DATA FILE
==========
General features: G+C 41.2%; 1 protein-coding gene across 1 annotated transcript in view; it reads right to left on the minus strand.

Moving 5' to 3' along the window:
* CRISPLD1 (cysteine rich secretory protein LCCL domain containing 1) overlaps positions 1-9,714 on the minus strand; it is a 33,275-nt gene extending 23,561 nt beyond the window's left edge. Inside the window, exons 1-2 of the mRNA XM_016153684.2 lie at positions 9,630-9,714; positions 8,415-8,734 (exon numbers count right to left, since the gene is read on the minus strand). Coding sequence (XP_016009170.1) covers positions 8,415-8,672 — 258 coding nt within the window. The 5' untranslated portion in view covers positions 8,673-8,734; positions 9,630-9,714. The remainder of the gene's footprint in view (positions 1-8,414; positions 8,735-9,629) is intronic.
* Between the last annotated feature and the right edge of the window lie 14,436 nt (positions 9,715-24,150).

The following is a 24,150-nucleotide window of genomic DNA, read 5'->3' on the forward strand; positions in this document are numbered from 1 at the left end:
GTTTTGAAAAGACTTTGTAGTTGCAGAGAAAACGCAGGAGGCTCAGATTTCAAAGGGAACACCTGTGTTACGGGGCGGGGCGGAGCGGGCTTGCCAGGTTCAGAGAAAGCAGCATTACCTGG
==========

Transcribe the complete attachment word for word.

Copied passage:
General features: G+C 41.2%; 1 protein-coding gene across 1 annotated transcript in view; it reads right to left on the minus strand.

Moving 5' to 3' along the window:
* CRISPLD1 (cysteine rich secretory protein LCCL domain containing 1) overlaps positions 1-9,714 on the minus strand; it is a 33,275-nt gene extending 23,561 nt beyond the window's left edge. Inside the window, exons 1-2 of the mRNA XM_016153684.2 lie at positions 9,630-9,714; positions 8,415-8,734 (exon numbers count right to left, since the gene is read on the minus strand). Coding sequence (XP_016009170.1) covers positions 8,415-8,672 — 258 coding nt within the window. The 5' untranslated portion in view covers positions 8,673-8,734; positions 9,630-9,714. The remainder of the gene's footprint in view (positions 1-8,414; positions 8,735-9,629) is intronic.
* Between the last annotated feature and the right edge of the window lie 14,436 nt (positions 9,715-24,150).

The following is a 24,150-nucleotide window of genomic DNA, read 5'->3' on the forward strand; positions in this document are numbered from 1 at the left end:
GTTTTGAAAAGACTTTGTAGTTGCAGAGAAAACGCAGGAGGCTCAGATTTCAAAGGGAACACCTGTGTTACGGGGCGGGGCGGAGCGGGCTTGCCAGGTTCAGAGAAAGCAGCATTACCTGG